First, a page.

This little book was written at the request of the Ministry of Information in March of 1918; it was only released for publication—in spite of the need for haste in its compiling which had been impressed on me, and with which I had complied—shortly before Christmas. Hence it may seem somewhat after the fair. But it appears to me that people should still be told about the workers of the war and what they did, even now when we are all struggling back into our chiffons—perhaps more now than ever. For we should not forget, and how should we remember if we have never known?
They are secret charts, the figures on which, if a man is shown them, he must never disclose, and those figures, when you read them, bring a contraction at once of pity and of pride to the heart. For, on these great charts, that are mapped out into squares and look exactly like temperature charts at a hospital, are drawn curves, like the curves that show the fever of a patient. Up in jagged mountains, down into merciful valleys, goes the line, and at every point there is a number, and that number is the number of the wounded who were brought down from the trenches on such a day. Here, on these charts, is a complete record, in curves, of the rate of the war. Every peak is an offensive, every valley a comparative lull.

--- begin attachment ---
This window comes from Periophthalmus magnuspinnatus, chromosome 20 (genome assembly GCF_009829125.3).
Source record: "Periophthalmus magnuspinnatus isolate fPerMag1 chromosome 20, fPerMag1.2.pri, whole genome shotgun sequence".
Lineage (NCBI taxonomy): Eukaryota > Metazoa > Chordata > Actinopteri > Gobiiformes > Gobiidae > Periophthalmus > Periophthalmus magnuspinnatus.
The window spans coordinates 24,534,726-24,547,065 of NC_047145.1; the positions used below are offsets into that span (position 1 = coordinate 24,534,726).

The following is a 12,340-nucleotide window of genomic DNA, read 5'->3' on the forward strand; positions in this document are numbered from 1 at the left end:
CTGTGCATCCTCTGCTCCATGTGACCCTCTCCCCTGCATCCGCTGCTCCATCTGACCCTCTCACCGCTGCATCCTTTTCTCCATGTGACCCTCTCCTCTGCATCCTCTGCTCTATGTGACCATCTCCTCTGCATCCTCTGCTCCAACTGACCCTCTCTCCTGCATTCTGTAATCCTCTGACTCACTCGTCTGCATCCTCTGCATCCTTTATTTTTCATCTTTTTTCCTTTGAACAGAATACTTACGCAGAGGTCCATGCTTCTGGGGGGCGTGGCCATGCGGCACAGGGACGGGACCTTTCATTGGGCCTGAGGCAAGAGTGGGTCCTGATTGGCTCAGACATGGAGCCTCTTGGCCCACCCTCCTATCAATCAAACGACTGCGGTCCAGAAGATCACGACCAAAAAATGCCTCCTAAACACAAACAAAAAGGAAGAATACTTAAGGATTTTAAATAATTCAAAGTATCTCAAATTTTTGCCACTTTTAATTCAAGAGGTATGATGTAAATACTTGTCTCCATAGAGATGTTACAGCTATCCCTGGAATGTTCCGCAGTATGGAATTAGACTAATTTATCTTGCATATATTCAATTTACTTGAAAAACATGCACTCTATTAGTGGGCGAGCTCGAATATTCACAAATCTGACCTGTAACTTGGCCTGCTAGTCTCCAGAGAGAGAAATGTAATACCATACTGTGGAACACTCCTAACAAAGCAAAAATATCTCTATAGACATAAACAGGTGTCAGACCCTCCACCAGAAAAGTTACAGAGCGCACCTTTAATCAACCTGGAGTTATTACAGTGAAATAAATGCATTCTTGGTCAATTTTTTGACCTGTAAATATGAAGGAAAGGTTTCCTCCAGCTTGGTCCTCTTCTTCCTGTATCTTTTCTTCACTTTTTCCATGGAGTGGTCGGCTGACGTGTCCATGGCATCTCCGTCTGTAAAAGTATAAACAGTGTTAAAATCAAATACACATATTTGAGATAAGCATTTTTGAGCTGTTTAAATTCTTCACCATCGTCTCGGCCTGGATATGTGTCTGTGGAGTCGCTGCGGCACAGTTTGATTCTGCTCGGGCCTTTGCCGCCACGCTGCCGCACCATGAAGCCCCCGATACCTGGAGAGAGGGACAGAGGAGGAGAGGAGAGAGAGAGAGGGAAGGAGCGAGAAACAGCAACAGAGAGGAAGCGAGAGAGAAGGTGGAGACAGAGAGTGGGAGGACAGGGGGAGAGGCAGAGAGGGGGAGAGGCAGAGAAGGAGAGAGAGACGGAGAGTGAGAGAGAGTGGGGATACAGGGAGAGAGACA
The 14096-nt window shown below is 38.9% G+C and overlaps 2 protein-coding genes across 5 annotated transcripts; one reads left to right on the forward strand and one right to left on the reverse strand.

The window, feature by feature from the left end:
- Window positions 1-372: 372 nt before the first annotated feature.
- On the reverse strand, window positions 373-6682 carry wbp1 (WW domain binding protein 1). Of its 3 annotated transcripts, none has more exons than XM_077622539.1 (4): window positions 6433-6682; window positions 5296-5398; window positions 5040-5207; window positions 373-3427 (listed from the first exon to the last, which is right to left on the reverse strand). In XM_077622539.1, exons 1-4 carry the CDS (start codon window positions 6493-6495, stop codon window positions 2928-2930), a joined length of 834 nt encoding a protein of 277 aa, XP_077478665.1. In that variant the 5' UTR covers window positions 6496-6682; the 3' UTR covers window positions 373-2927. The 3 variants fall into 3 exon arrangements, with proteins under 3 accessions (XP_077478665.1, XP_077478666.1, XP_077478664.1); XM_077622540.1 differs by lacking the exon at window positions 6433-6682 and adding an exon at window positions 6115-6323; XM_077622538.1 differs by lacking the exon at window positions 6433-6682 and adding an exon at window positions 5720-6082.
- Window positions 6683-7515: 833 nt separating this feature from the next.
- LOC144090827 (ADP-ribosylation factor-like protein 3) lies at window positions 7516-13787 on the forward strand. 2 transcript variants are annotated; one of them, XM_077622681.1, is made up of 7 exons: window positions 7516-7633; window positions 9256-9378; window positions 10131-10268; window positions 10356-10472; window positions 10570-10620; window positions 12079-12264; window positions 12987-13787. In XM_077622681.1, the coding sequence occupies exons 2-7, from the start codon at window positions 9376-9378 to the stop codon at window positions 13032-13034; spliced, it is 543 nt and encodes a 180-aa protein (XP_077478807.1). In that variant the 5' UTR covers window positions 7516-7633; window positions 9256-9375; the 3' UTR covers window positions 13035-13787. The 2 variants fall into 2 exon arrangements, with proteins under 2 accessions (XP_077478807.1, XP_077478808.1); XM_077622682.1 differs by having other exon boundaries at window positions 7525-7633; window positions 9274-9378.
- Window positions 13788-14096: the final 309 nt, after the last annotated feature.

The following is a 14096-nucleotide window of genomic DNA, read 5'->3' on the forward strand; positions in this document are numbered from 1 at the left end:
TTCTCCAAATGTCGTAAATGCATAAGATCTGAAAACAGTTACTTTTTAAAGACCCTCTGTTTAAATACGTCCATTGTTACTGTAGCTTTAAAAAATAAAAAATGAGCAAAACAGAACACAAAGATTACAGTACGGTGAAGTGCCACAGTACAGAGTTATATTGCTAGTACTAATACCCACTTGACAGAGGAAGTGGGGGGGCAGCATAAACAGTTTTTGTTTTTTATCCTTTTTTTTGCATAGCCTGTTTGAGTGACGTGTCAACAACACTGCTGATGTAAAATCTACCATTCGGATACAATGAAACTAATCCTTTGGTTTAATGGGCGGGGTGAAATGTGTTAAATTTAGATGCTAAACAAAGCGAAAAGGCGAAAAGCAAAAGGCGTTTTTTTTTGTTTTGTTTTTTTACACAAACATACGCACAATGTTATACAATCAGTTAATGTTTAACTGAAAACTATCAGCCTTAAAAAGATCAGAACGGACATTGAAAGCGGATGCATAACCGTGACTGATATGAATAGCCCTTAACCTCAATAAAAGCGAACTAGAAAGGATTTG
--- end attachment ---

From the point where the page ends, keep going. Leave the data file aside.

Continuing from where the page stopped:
Sheet after sheet, all with those carefully-drawn numbered curves zigzagging across them, all showing the very temperature of War....
With this difference--that on these sheets there is no "normal." War is abnormal, and there is not a point of these charts where, when the line touch
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